PBoC strikes again by de­valu­ing Yuan, UK data ahead

Financial Mirror (Cyprus) - - FRONT PAGE -

The sec­ond trad­ing day of the week com­menced with an un­ex­pected sur­prise af­ter the Peo­ple’s Bank of China (PBoC) shocked the mar­kets overnight by de­valu­ing the Yuan in a move that has blasted the USDCNY from 6.21 to 6.37 in just a few hours. China has acted swiftly to de­value the cur­rency in another at­tempt to rein­vig­o­rate its de­clin­ing eco­nomic mo­men­tum, which is high­lighted by con­tin­u­ally weaker eco­nomic data be­ing an­nounced on a fre­quent ba­sis. The ex­port fig­ures out of China over the week­end were even worse than ex­pected, and it is quite clear that this move has been made to in­spire stronger ex­port com­petive­ness.

It was al­ready well-known that the econ­omy was suf­fer­ing from de­clin­ing in­fla­tion and re­duced do­mes­tic mo­men­tum, but the ex­port num­bers high­lighted that there is slow­ing de­mand for Chi­nese goods and that the econ­omy is also ex­posed to weak­ness out­side of main­land China. This would have alarmed both the PBoC and Bei­jing gov­ern­ment be­cause GDP was al­ready ap­pear­ing vul­ner­a­ble to fall­ing be­low the 7% gov­ern­ment tar­get be­fore the end of the year, with de­clin­ing ex­ports show­ing that the down­side pres­sures on the econ­omy are in­ten­si­fy­ing. Make no mis­take, this 7% GDP tar­get is ab­so­lutely crit­i­cal, and both the PBoC and the Bei­jing gov­ern­ment will do what­ever it takes to de­fend this bench­mark tar­get.

For those won­der­ing if this move is go­ing to be suc­cess­ful when it comes to rein­vig­o­rat­ing the econ­omy, it is far too early to tell but the move to de­value the Yuan shows that China will adapt in­no­va­tive mea­sures to rein­vig­o­rate its econ­omy. Due to eco­nomic weak­ness else­where be­ing a con­trib­u­tor be­hind the weaker ex­port num­bers, and the cor­re­la­tion be­ing strong that these economies have also seen their cur­rency weaken, China might need to de­value its cur­rency even fur­ther if this move does not im­prove eco­nomic data. Ei­ther way, with stag­nant in­fla­tion and eco­nomic data con­sis­tently sug­gest­ing that the China econ­omy is en­ter­ing a deeper down­turn than what was pre­vi­ously ex­pected, we need to pre­pare our­selves to wake up to more sim­i­lar head­lines re­gard­ing China through­out the sec­ond half of this year.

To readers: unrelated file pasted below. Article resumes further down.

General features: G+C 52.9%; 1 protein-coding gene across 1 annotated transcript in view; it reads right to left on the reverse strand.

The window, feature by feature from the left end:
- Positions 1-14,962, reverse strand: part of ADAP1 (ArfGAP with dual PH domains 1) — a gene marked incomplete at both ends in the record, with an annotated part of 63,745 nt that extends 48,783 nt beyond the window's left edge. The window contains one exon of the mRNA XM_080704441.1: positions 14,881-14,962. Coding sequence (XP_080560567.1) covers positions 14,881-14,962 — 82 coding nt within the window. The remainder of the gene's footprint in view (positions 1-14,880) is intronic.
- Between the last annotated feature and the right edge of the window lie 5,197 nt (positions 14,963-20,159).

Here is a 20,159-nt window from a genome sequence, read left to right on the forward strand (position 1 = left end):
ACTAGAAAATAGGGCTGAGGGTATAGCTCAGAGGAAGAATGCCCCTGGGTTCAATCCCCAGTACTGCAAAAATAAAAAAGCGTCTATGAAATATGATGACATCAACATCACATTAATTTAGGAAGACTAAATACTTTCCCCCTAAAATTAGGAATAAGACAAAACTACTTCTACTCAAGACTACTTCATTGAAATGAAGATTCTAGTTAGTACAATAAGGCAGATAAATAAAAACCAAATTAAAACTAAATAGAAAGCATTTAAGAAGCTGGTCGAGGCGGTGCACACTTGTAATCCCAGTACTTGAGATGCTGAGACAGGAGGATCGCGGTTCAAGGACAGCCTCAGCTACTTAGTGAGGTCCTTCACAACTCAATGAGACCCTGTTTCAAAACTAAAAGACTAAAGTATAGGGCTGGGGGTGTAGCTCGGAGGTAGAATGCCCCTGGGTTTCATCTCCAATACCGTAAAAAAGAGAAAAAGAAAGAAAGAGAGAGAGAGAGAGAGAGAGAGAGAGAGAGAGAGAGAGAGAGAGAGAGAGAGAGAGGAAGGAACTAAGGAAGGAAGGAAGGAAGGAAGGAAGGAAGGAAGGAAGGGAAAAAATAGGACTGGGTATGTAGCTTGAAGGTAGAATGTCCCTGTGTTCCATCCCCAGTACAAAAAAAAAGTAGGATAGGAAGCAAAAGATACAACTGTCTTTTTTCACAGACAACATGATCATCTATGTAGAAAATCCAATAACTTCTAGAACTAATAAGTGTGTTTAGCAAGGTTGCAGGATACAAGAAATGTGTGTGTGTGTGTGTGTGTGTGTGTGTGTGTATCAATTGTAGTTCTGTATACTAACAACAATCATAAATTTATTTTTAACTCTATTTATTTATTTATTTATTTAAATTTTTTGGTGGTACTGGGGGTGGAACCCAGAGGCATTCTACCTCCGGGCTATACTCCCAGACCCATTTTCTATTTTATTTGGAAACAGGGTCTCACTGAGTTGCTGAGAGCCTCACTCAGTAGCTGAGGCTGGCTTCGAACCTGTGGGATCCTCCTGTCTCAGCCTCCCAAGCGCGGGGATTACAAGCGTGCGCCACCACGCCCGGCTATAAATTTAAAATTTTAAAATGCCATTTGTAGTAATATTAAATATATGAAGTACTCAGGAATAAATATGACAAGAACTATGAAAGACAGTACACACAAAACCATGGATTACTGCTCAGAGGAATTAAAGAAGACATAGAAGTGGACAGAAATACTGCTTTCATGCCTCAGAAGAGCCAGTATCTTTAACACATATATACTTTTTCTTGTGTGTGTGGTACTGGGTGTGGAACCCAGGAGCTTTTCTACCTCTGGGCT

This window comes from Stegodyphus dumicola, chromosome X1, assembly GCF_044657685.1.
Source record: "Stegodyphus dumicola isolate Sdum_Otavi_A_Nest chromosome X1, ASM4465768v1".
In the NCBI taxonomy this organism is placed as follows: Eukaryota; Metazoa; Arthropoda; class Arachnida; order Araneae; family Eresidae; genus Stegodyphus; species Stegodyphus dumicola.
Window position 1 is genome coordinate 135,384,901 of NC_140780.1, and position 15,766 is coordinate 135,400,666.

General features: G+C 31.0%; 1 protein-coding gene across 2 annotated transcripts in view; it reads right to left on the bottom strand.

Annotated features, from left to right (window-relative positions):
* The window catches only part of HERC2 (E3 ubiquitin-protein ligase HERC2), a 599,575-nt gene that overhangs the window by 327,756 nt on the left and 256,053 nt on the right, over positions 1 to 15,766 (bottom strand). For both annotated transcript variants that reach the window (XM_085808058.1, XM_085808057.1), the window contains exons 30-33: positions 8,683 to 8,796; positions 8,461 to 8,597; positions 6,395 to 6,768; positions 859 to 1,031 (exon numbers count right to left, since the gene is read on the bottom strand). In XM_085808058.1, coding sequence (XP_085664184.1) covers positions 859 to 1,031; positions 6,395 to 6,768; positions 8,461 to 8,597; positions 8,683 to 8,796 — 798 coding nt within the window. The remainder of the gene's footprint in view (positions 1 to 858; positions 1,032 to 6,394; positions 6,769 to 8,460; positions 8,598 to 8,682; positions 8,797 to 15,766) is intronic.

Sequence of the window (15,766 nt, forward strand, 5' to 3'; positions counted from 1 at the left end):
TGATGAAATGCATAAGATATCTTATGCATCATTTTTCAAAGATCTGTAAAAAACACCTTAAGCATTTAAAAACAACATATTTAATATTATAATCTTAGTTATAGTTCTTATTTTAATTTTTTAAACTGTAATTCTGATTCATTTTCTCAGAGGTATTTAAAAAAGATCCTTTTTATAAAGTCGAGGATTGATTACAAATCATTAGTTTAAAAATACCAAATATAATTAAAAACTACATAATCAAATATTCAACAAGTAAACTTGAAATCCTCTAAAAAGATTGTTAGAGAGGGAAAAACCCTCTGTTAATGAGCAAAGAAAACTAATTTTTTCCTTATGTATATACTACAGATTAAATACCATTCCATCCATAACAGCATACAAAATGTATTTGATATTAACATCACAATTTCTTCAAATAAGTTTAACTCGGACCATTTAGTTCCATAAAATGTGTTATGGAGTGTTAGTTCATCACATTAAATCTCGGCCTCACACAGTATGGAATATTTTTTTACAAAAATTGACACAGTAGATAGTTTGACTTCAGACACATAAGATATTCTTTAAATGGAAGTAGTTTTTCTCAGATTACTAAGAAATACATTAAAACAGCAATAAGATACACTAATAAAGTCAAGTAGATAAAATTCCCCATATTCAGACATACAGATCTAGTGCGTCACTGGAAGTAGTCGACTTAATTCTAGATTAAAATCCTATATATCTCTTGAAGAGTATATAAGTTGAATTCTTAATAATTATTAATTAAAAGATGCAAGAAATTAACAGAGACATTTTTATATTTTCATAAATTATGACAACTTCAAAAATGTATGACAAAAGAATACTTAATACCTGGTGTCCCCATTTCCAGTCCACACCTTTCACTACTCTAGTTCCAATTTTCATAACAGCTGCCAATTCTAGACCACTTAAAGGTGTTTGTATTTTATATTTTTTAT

Else­where, the GBPUSD has bounced sharply away from its monthly low at 1.5424 and re­bounded to­wards 1.5605. The GBPUSD bulls are at­tempt­ing to re­cover mo­men­tum and re­gain con­trol of the pair af­ter it en­coun­tered heavy selling pres­sures late last week. Although in­vestor sen­ti­ment to­wards the Pound took quite the hit af­ter the Bank of Eng­land (BoE) out­lined re­turn­ing con­cerns over cur­rency ap­pre­ci­a­tion and in­fla­tion risks fol­low­ing the re­sumed selling in com­modi­ties, there is still some po­ten­tial for the GBPUSD to con­tinue ad­vanc­ing. In­vestors will be look­ing ahead to Wed­nes­day’s UK job­less claims data and op­ti­misti­cally hop­ing that the con­sis­tently strong UK eco­nomic out­look raises sen­ti­ment to­wards the Pound once again, but it will re­quire an im­pres­sive piece of data to send the pair any higher than 1.56.

What would re­ally en­cour­age the GBPUSD bulls to charge for­ward is if the jobs re­port shows fur­ther im­prove­ment in wage growth be­cause this would en­hance ex­pec­ta­tions that the ex­tra dis­pos­able in­come can be fil­tered through the UK econ­omy and im­prove in­fla­tion ex­pec­ta­tions. Ul­ti­mately, it is the alarm­ingly weak in­fla­tion read­ings that are con­tin­u­ing to haunt in­vestor at­trac­tion to­wards the Pound be­cause if in­fla­tion read­ings didn’t take such a nose­dive fol­low­ing the dra­matic tum­ble in com­mod­ity prices, the BoE would have most likely be­gan rais­ing UK in­ter­est rates by now. From an eco­nomic stand­point and mov­ing away from in­fla­tion read­ings, the UK econ­omy is ready for the BoE to be­gin rais­ing in­ter­est rates.

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